*Note: This essay was originally published on the Modern War Institute’s Commentary & Analysis site.

Strategists evolve, shaped by the times they live in, prisoners of the problems of the day. And so, just as warfare constantly changes, so must strategists. So what will mold future strategists?

The task is to anticipate what future challenges might be on the horizon, and then connect them to the characteristics which might best contest them. This short essay thinks beyond today’s Millennial Generation to Generation Z, first born in the mid-1990s and running through the 2010s. As I was born at the tail end of Generation X, this is the generation of my two daughters, so I have a personal stake in contemplating their futures. Generation Z’s first strategists will enter positions of strategic military service about 2030 and by 2050 they will occupy the entirety of the national strategic decision making apparatus. What follows are five key characteristics which will differentiate them from us, today’s strategists, each tied to tidal trends in the strategic environment that will drive the next 35 years.

. . . future strategists will possess a blend of PT Barnum’s showmanship, Stephen King’s penmanship, and Don Draper’s salesmanship.

  1. Global. This is, perhaps, the easiest to gauge. All major American allies are in demographic decline, which over time will force countries to share the burdens of military expenditure. It’s one thing to not want to spend blood or treasure, it’s another thing entirely to not have enough young people to spend. In turn, this will mean more multinational operations, overseas assignments, and international engagement. Strategists will depend more on peers in other countries.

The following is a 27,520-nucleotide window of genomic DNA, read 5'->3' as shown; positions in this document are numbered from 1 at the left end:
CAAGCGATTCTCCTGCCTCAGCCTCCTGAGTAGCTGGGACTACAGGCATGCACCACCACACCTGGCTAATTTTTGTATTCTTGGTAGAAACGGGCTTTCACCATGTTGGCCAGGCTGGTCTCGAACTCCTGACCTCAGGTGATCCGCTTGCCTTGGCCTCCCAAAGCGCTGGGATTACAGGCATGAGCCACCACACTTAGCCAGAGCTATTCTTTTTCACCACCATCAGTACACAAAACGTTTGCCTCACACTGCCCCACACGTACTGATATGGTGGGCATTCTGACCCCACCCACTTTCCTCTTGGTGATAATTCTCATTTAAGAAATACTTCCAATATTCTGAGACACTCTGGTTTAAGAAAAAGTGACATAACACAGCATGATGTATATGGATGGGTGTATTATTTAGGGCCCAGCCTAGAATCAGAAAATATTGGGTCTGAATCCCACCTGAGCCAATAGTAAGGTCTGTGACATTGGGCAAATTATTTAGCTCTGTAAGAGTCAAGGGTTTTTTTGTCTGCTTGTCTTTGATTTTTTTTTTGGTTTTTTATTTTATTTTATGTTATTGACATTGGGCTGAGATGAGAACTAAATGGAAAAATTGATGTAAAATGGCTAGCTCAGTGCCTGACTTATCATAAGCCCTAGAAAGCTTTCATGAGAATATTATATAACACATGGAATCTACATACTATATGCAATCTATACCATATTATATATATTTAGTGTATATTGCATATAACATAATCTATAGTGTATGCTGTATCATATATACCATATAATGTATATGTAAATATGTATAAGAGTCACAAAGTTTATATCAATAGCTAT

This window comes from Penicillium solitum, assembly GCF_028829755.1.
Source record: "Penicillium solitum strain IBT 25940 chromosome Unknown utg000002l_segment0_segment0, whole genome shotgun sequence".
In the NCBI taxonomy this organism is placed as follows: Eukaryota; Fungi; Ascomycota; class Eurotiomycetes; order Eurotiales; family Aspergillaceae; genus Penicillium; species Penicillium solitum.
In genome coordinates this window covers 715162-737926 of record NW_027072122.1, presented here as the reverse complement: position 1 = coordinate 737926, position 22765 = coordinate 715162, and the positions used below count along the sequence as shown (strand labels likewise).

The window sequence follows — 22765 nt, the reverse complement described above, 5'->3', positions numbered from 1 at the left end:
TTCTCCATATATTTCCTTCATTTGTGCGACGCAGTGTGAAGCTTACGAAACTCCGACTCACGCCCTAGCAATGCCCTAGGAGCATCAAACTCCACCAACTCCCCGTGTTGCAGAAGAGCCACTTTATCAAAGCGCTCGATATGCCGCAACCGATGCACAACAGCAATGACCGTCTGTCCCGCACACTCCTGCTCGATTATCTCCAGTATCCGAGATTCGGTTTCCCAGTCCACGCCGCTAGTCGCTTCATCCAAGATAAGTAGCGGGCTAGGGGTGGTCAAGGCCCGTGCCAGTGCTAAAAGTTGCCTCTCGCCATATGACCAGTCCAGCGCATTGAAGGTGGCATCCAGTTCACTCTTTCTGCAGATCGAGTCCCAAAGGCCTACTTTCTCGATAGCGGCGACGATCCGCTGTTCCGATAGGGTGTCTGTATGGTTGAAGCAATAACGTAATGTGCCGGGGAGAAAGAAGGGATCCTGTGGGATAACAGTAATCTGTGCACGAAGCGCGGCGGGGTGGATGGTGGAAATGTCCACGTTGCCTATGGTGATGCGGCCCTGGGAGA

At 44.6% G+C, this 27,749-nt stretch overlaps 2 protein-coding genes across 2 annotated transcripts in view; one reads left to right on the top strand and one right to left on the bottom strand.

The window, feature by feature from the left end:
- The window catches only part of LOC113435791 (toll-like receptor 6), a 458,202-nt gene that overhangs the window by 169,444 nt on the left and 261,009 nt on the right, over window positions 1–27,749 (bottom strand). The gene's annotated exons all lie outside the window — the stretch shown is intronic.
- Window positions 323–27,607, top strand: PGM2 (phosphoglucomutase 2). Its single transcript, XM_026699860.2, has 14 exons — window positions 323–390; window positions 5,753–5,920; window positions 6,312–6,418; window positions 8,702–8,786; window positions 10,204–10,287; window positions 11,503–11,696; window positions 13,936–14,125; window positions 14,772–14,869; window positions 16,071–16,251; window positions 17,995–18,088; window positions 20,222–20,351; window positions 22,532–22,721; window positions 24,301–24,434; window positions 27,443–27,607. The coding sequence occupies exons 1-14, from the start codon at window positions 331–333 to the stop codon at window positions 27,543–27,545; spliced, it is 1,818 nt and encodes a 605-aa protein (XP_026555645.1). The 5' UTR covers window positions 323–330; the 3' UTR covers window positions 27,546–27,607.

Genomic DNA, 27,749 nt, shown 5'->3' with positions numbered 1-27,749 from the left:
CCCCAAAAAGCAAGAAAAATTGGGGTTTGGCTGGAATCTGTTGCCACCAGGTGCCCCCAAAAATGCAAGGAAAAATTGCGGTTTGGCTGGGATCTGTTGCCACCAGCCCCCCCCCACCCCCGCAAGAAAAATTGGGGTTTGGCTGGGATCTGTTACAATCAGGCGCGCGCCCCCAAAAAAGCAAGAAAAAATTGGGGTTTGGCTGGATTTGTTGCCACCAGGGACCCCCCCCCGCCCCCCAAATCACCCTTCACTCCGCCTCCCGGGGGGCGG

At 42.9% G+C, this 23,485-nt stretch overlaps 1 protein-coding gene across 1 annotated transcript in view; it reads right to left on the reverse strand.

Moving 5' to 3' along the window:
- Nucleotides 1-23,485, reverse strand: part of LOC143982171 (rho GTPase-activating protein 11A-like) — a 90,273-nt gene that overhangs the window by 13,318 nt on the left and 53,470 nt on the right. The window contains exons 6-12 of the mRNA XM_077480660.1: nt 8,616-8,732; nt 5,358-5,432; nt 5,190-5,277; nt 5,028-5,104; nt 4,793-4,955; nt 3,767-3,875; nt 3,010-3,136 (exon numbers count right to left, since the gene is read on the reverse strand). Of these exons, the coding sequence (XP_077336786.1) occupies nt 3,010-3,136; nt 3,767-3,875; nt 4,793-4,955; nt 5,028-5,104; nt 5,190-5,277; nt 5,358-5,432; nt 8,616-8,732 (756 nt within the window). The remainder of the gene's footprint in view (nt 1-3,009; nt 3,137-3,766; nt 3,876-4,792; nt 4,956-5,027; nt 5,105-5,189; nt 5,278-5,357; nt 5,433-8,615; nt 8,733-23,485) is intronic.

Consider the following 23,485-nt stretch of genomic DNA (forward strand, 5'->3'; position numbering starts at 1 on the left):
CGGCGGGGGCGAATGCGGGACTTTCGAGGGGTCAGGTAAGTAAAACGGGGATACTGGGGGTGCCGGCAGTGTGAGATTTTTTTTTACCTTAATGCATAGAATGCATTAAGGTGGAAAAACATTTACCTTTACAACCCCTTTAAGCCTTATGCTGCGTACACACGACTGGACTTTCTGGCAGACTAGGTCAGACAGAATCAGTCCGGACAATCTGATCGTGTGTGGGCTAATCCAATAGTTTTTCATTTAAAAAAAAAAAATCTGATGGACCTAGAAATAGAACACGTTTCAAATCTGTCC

1. Technical. As threats expand with technological advancement, so too will the need to possess requisite technical and scientific literacy. Nuclear weapons, precision strike, global pandemics, shifting climate, crop failure, water shortages – all require a working knowledge of what modern science can tell us about how these dangers function. Strategists will need to understand these.
  1. Command. Senior military command will be more meritocratic. Public belief in the old, experienced WASP male at the head of an institution has been shaken; the American people have grown comfortable with young leaders in positions of power through Silicon Valley’s start-up successes. Over time it will seem absurd that tactical prowess at the company, battalion, and brigade command-level necessarily means an officer will make a superior combatant commander. Some strategists will command at senior levels.
  1. Narrative. Traditionally, strategists focus on fighting and politics. But there’s a third area that’s gained steam in the information age: narrative. While the military creates a new monopoly on violence, and politicians certify this new monopoly, the people consecrate it by choosing a particular narrative that supports the monopoly’s continuance. Essentially, getting the other side to believe in and observe your story matters more than it used to when everybody has access to unlimited information. As such, future strategists will possess a blend of PT Barnum’s showmanship, Stephen King’s penmanship, and Don Draper’s salesmanship.